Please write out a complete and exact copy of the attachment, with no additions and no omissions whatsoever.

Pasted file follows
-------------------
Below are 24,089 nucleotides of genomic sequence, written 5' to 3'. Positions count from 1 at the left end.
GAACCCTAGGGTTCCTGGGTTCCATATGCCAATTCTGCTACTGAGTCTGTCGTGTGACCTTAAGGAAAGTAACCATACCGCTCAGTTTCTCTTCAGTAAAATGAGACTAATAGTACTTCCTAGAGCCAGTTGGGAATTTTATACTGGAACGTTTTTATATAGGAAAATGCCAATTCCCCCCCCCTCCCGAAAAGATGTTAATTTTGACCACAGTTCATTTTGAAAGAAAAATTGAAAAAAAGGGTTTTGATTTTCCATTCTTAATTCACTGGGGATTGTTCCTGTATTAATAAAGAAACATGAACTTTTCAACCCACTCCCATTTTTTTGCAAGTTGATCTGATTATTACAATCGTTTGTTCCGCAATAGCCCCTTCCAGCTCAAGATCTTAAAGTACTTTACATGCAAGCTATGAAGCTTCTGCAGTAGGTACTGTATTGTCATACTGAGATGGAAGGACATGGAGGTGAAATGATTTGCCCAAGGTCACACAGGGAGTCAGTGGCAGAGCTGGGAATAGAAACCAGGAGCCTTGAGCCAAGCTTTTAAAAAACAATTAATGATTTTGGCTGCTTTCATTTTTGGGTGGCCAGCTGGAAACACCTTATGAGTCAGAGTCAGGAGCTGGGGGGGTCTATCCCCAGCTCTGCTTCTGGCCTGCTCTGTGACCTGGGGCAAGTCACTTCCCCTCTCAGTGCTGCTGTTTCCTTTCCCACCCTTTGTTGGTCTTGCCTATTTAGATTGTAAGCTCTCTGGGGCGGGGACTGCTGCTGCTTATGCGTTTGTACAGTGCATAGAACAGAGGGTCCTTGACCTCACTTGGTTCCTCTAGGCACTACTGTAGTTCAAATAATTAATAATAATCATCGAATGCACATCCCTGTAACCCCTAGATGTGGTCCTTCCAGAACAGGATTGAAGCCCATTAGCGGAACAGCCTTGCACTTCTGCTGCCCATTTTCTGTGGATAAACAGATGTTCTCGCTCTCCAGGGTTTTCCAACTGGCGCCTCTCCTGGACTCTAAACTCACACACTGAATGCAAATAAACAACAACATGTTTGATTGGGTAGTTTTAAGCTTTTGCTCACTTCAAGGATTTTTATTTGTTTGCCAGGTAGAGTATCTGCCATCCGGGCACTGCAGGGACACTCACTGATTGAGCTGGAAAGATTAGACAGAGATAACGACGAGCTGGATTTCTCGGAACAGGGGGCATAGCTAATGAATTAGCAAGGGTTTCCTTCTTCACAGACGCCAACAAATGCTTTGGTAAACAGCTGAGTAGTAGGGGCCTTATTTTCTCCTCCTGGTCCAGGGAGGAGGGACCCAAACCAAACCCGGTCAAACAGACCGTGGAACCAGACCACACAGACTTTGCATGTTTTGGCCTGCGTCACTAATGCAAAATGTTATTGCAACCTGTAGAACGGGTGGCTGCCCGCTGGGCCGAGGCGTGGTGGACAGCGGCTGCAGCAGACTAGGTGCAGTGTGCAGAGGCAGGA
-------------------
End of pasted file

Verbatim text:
Below are 24,089 nucleotides of genomic sequence, written 5' to 3'. Positions count from 1 at the left end.
GAACCCTAGGGTTCCTGGGTTCCATATGCCAATTCTGCTACTGAGTCTGTCGTGTGACCTTAAGGAAAGTAACCATACCGCTCAGTTTCTCTTCAGTAAAATGAGACTAATAGTACTTCCTAGAGCCAGTTGGGAATTTTATACTGGAACGTTTTTATATAGGAAAATGCCAATTCCCCCCCCCTCCCGAAAAGATGTTAATTTTGACCACAGTTCATTTTGAAAGAAAAATTGAAAAAAAGGGTTTTGATTTTCCATTCTTAATTCACTGGGGATTGTTCCTGTATTAATAAAGAAACATGAACTTTTCAACCCACTCCCATTTTTTTGCAAGTTGATCTGATTATTACAATCGTTTGTTCCGCAATAGCCCCTTCCAGCTCAAGATCTTAAAGTACTTTACATGCAAGCTATGAAGCTTCTGCAGTAGGTACTGTATTGTCATACTGAGATGGAAGGACATGGAGGTGAAATGATTTGCCCAAGGTCACACAGGGAGTCAGTGGCAGAGCTGGGAATAGAAACCAGGAGCCTTGAGCCAAGCTTTTAAAAAACAATTAATGATTTTGGCTGCTTTCATTTTTGGGTGGCCAGCTGGAAACACCTTATGAGTCAGAGTCAGGAGCTGGGGGGGTCTATCCCCAGCTCTGCTTCTGGCCTGCTCTGTGACCTGGGGCAAGTCACTTCCCCTCTCAGTGCTGCTGTTTCCTTTCCCACCCTTTGTTGGTCTTGCCTATTTAGATTGTAAGCTCTCTGGGGCGGGGACTGCTGCTGCTTATGCGTTTGTACAGTGCATAGAACAGAGGGTCCTTGACCTCACTTGGTTCCTCTAGGCACTACTGTAGTTCAAATAATTAATAATAATCATCGAATGCACATCCCTGTAACCCCTAGATGTGGTCCTTCCAGAACAGGATTGAAGCCCATTAGCGGAACAGCCTTGCACTTCTGCTGCCCATTTTCTGTGGATAAACAGATGTTCTCGCTCTCCAGGGTTTTCCAACTGGCGCCTCTCCTGGACTCTAAACTCACACACTGAATGCAAATAAACAACAACATGTTTGATTGGGTAGTTTTAAGCTTTTGCTCACTTCAAGGATTTTTATTTGTTTGCCAGGTAGAGTATCTGCCATCCGGGCACTGCAGGGACACTCACTGATTGAGCTGGAAAGATTAGACAGAGATAACGACGAGCTGGATTTCTCGGAACAGGGGGCATAGCTAATGAATTAGCAAGGGTTTCCTTCTTCACAGACGCCAACAAATGCTTTGGTAAACAGCTGAGTAGTAGGGGCCTTATTTTCTCCTCCTGGTCCAGGGAGGAGGGACCCAAACCAAACCCGGTCAAACAGACCGTGGAACCAGACCACACAGACTTTGCATGTTTTGGCCTGCGTCACTAATGCAAAATGTTATTGCAACCTGTAGAACGGGTGGCTGCCCGCTGGGCCGAGGCGTGGTGGACAGCGGCTGCAGCAGACTAGGTGCAGTGTGCAGAGGCAGGA